The report further indicates that cash receipting for the parking operations is totally out of control. Various means of checking and controlling the receipts are not in place, meaning that the cash could be inappropriately diverted.

Several items involving the golf course were cited, including the now-retired golf course manager’s salary, which was high relative to other city employees and was roughly 32 percent higher than the salaries of golf course managers in the surrounding area. According to the report, the manager was entirely responsible for all of the golf course’s receipting activities — an approach that would make it easy for cash flows to be improperly redirected.

Above all, the report states that the city’s budget revenue estimates are greatly inflated and not realistic. This finding and the others above are only a sample of the numerous concerns covered in the report. It has been recommended on a number of occasions that the city remove its current finance personnel and hire an outside auditing firm for at least a two-year period to straighten out the city’s incredible financial mess. The Pontiac City Council has rejected all such proposals.

2) Public safety. Police and fire operations accounted for 68 percent of the city’s general fund expenditures for the fiscal year ending June 30, 2005. This amount is considerably higher than in most other cities. Over the years the city has "given away the store" to police and fire unions in the areas of pensions, lifetime health care benefits, excessive numbers of days off, minimum manning and shift requirements, and longevity and overtime pay. With such a high percentage spent on public safety, only 32 percent of the city’s general fund budget is left for everything else, including the department of public works, city clerk, city attorney, district court, mayor and council, building department, library, community centers, human resource department and community development department.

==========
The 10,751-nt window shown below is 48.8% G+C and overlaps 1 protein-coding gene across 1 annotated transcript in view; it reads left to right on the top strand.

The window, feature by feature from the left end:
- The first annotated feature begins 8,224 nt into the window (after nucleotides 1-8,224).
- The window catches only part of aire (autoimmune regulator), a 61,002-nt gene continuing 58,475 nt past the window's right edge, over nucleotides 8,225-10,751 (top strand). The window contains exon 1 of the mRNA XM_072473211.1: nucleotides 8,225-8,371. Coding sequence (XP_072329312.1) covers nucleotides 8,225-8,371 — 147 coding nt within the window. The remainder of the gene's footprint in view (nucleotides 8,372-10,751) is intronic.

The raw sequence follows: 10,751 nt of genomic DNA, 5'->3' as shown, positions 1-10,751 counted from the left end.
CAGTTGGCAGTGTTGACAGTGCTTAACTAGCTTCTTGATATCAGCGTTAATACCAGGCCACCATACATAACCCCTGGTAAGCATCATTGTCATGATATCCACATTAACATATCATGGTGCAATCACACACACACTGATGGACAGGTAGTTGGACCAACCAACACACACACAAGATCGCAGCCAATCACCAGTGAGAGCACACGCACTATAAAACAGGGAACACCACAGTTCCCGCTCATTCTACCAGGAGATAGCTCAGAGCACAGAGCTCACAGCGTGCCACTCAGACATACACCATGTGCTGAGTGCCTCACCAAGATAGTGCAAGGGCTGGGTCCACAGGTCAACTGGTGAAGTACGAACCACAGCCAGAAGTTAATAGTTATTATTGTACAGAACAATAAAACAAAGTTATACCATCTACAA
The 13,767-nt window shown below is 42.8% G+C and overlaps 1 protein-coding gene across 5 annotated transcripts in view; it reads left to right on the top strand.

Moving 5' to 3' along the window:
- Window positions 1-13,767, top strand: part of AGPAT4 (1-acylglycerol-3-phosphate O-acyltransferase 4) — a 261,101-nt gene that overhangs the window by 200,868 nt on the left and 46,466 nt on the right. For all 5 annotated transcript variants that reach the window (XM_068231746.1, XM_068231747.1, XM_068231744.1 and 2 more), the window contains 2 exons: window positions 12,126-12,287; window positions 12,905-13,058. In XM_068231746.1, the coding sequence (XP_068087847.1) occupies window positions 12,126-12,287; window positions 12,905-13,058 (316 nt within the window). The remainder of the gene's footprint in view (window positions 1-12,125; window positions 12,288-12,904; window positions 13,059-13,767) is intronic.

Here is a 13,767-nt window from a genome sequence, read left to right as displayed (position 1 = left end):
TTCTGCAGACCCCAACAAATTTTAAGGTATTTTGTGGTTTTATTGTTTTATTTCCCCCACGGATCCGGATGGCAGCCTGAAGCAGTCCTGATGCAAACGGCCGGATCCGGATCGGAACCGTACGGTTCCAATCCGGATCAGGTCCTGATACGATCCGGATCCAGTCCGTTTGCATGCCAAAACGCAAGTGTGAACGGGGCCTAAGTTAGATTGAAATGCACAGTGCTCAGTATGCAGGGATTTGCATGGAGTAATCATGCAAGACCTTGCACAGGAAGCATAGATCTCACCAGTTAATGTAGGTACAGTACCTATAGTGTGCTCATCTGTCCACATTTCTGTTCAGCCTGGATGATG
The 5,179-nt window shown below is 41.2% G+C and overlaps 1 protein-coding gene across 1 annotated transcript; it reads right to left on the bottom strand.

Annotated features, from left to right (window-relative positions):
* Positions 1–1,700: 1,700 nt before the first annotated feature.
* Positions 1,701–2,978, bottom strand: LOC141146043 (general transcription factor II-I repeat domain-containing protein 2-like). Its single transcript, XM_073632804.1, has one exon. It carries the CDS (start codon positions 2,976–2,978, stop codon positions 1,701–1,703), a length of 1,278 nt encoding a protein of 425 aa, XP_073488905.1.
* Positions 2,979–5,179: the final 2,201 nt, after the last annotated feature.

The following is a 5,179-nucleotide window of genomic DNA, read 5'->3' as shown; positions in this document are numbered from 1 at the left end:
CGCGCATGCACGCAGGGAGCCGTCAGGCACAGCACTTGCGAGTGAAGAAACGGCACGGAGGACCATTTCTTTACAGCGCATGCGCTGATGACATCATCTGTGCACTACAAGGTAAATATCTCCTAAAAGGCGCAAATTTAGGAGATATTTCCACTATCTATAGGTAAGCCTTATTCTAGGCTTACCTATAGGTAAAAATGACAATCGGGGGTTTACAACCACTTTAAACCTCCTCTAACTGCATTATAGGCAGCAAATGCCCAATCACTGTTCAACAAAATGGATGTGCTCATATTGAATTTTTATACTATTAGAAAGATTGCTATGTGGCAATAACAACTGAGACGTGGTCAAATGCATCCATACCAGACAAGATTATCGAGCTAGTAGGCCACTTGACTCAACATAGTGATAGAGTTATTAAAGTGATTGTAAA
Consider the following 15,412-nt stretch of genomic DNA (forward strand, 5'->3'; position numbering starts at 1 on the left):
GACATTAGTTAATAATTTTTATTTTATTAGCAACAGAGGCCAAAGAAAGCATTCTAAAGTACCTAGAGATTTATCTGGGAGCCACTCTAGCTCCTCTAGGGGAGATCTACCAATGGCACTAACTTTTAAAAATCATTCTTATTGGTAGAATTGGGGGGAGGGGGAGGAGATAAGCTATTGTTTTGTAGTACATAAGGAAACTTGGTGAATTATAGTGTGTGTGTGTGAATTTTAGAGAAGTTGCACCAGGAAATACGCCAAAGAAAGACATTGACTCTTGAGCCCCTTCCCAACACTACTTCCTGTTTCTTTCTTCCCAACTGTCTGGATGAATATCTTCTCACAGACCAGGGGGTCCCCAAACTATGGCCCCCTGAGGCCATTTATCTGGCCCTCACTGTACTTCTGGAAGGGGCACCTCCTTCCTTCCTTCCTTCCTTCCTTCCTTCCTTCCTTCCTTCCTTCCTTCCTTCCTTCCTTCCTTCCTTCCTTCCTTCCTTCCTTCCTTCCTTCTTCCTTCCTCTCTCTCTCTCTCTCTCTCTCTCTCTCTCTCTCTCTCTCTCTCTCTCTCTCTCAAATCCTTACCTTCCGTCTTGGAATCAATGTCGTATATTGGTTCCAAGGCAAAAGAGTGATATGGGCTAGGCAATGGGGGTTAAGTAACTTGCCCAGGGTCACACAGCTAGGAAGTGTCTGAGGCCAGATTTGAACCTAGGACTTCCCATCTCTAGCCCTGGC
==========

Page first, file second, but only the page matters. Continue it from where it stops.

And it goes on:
3) General Fund reductions. Because of "giveaways," the city’s annual general fund revenues are considerably less than they should be. For instance, the city has created five tax increment finance districts. This means that tax revenues that would have normally gone to the city’s general fund are now going to five different boards or entities in the city for various purposes. Additionally, the city’s general fund is reduced by subsidies to the golf course, district court and cemeteries.

4) City assets. The city owns assets like the Silverdome, several community centers, a golf course, two cemeteries, other properties and a closed theatre on which the city has spent more than $7.5 million, and which will require at least another $2 million for completion.

The city could save a considerable amount of money by not owning or operating these facilities. The savings in maintenance and insurance costs alone would be substantial. If the city sold these assets to private investors, the properties would go onto the city’s tax rolls as well.

The above issues demonstrate that finding more state or local public money for Pontiac would do little to improve the city’s fiscal health. The problem involves bad management more than money.

Only major structural changes in how the city operates will bring a permanent solution to the city’s financial problems. Given the unwillingness of city officials to come to terms with their fundamental managerial problems, nothing less than the state’s appointment of an emergency financial manager to take control of city government will bring the necessary structural changes in Pontiac.

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Louis H. Schimmel is director of municipal finance for the Mackinac Center for Public Policy, a research and educational institute headquartered in Midland, Mich. Permission to reprint in whole or in part is hereby granted, provided that the author and the Center are properly cited.



[1] This is not the only debt forgiveness from which Pontiac has benefited. Recently the state of Michigan "waived" a $3 million debt owed by the city to the state in exchange for taking title to the city’s "transportation center."